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This week at The Paris Review, we’re preparing for our summer softball season and thinking about baseball and the great outdoors. Read Donald Hall’s Art of Poetry interview, as well as Tony Sanders’s poem “The Warning Track” and Kelli Jo Ford’s short story “Hybrid Vigor.”
If you enjoy these free interviews, stories, and poems, why not subscribe to read the entire archive? You’ll also get four new issues of the quarterly delivered straight to your door.
Donald Hall, The Art of Poetry No. 43
Issue no. 120 (Fall 1991)
I was bearded and weighed about two hundred fifty pounds when I tried out for second base with the Pittsburgh Pirates. Willie Randolph and Rennie Stennett both beat me out. (I was cut for not being able to bend over, which wasn’t fair; Richie Hebner made the team at third base and he couldn’t bend over either.) The players had nicknames for me, like Abraham and Poet, and they treated me like a mascot. When I took batting practice, the whole team stopped whatever it was doing to watch—the comedy act of the decade. The players looked at me as some sort of respite from their ordinary chores; they were curious, and they were kind enough as they teased me. Mostly, athletes are quick-witted and funny, with maybe a ten-second attention span.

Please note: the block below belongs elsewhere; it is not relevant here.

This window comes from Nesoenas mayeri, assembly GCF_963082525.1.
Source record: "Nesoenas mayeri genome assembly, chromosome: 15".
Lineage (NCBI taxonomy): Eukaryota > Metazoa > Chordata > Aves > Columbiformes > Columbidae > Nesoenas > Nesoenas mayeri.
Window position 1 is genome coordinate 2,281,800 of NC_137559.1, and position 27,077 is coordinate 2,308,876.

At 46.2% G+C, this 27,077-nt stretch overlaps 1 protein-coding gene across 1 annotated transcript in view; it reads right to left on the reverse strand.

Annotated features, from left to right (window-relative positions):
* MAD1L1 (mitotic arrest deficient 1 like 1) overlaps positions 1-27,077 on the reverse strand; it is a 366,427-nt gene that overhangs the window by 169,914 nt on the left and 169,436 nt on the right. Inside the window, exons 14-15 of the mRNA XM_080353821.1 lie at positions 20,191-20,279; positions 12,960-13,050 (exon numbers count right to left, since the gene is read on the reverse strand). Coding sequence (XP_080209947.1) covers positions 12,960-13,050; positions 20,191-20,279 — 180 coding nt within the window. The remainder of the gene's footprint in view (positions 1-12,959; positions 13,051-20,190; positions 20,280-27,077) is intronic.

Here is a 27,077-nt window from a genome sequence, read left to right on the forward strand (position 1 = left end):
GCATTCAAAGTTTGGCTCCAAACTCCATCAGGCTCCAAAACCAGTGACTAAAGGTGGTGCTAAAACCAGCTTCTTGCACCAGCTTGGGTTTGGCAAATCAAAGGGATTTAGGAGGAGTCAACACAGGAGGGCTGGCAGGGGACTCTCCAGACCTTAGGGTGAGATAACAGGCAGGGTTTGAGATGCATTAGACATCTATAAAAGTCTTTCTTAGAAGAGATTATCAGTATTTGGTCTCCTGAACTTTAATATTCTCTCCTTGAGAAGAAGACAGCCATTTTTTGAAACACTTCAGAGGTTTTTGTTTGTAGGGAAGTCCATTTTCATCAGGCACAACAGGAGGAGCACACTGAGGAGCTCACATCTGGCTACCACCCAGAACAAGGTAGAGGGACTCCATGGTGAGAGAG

The Warning Track
By Tony Sanders
Issue no. 126 (Spring 1993)
Baseball is the purest sport, meaning
ballparks out in the heartland, mixing
fork balls and slurves, tapping
slow choppers in a spring rain.
Winter locked us out, covering
the infield in aphasic snow, leaving
the bases sticking out like square tubers.
Summer surprised us, coming over the left field fence
like a shower of beer; we stopped in the entry tunnel,
and walked out in sunlight, into the bleachers,
and drank slowly, and studied the lineups …
By Kelli Jo Ford
Issue no. 227 (Winter 2018)
“Thank you, Jack.” Reney had steeled herself to let him down easy. He was a kind man. He had been good to her. She felt a little embarrassed when she saw she wasn’t going to have to let him down at all.
“Please, just … I’ve been putting a little money back here and there. You know I don’t have anybody to spend it on, and a man can only sponsor so many baseball teams.”
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